SB 1215 (Hertzberg) authorizes California’s regional water boards to mandate the provision of sanitary sewer services to disadvantaged communities by local governments and special districts. CSAC was opposed to this measure because we believe it does not adequately and fully address concerns around sanitary sewer costs and due process for local communities. However, the mandated consolidation process does require the regional board water board to “fully consider input” from the relevant local agency formation commission (LAFCO), local government and planning agencies in the areas where the regional board requires extension or consolidation of service. In addition, the consolidation process requires the regional water board to help negotiate a financing agreement between the users in a disadvantaged community and the receiving water system. The State Water Quality Control Board is allowed to make funds available for the expansion of these sewer systems and is required to provide financial assistance for infrastructure. The law also requires the State Board to pay standard LAFCO fees caused by the regional board’s order.
SB 1459 (Cannella) passed as an urgency measure; this law took effect immediately upon its signing on September 27th. This bill will help jurisdictions that are in the process of licensing and permitting cannabises businesses at the local level by allowing for additional time to work through the permitting and environmental review process. SB 1459 allows state licensing agencies to issue provisional annual commercial cannabis licenses to businesses that hold a temporary state license for the same premises and the same activity, and that have an application pending with a local jurisdiction provided that the potential licensee is in good standing. State temporary licenses will expire at the end of the year. Prior to the passage of SB 1459, cannabis businesses were ineligible for a state annual license unless the local permitting and environmental review process was complete. This law will allow local jurisdictions additional time to review pending commercial cannabis applications at the local level, and to complete the environmental review process. Provisional annual cannabis licenses are available to all license types that qualify, and businesses must pay annual license fees and participate in the state’s track and trace system.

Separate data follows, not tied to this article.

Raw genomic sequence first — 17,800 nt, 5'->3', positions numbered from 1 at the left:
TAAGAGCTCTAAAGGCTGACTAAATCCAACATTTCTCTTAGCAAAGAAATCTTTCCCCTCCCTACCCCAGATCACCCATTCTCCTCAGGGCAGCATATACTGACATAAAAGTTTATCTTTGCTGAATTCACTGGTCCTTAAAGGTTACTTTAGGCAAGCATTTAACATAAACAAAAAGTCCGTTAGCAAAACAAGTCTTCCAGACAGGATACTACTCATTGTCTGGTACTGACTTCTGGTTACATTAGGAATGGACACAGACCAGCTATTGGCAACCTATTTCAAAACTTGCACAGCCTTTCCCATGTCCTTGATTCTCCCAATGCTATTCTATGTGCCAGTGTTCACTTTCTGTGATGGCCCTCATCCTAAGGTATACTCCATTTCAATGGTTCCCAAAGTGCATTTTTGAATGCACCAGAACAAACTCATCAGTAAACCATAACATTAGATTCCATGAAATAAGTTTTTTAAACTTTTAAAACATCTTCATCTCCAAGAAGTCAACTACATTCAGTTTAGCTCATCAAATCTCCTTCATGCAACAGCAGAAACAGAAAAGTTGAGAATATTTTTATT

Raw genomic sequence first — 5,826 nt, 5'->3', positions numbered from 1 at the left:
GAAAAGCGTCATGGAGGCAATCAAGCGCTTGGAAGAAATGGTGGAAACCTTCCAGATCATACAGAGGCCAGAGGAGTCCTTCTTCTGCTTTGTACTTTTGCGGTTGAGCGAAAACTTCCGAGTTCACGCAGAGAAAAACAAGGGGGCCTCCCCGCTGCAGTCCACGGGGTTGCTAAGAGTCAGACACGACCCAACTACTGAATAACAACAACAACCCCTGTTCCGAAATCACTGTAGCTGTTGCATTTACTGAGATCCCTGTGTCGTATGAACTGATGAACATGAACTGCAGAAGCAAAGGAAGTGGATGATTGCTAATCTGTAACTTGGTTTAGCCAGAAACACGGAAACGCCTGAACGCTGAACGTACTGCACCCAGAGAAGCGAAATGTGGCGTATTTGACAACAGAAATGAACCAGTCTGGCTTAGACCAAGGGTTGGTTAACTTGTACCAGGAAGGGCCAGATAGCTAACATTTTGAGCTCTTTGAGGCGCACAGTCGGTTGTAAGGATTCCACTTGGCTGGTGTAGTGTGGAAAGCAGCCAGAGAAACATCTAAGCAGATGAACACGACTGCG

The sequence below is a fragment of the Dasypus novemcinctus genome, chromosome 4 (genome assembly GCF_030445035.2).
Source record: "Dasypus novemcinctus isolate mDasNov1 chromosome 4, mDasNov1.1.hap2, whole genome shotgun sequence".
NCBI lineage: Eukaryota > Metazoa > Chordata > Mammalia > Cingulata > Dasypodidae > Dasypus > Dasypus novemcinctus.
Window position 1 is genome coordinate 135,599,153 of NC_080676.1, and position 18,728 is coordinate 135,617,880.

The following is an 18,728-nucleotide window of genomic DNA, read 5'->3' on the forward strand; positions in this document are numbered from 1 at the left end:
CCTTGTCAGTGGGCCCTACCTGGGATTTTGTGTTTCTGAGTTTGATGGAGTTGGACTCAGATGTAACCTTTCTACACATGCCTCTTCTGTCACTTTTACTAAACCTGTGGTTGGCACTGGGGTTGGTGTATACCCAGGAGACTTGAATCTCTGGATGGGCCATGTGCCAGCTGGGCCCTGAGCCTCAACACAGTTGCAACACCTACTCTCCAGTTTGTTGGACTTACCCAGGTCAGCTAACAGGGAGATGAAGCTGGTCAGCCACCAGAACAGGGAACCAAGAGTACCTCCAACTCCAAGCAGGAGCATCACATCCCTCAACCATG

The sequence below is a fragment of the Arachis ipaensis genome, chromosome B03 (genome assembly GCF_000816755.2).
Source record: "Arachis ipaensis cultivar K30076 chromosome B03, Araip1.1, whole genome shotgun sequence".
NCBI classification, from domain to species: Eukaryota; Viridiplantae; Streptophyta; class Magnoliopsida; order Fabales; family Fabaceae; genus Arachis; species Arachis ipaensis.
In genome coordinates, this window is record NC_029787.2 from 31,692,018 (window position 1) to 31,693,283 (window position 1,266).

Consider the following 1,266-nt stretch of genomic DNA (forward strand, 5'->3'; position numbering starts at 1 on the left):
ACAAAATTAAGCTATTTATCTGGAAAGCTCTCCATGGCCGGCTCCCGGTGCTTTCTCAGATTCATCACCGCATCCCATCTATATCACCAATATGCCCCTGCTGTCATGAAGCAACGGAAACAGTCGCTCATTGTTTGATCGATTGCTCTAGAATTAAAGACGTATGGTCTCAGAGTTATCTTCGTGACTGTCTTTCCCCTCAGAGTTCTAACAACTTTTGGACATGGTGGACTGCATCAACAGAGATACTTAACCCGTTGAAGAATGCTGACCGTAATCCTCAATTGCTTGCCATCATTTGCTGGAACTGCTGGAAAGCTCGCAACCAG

Solid Waste Management
SB 212 (Jackson) establishes a producer- funded take back program for unused home-generated drugs and medical sharps waste. Local governments have been at the forefront of this issue. Alameda County’s 2012 drug take-back ordinance was the first “producer responsibility” program in the country. Since that time, a number of other counties have passed ordinances related to the safe disposal of pharmaceuticals and sharps. While this jurisdiction- by- jurisdiction approach was been successful, SB 212 bill establishes a more comprehensive statewide system that will help to increase collection rates and provide for standardization and clarity for manufacturers and consumers alike. Accordingly, SB 212 preempts a local government from enacting a local stewardship program for covered products after April 18, 2018. In addition, the bill also includes provisions to provide reimbursement to local governments that dispose of medical sharps waste. Reimbursement shall be limited to actual transportation costs from household hazardous waste facilities and costs of disposal. Reimbursement claims will not be eligible until 270 days after the approval of product stewardship plan as is prescribed and required in the new law.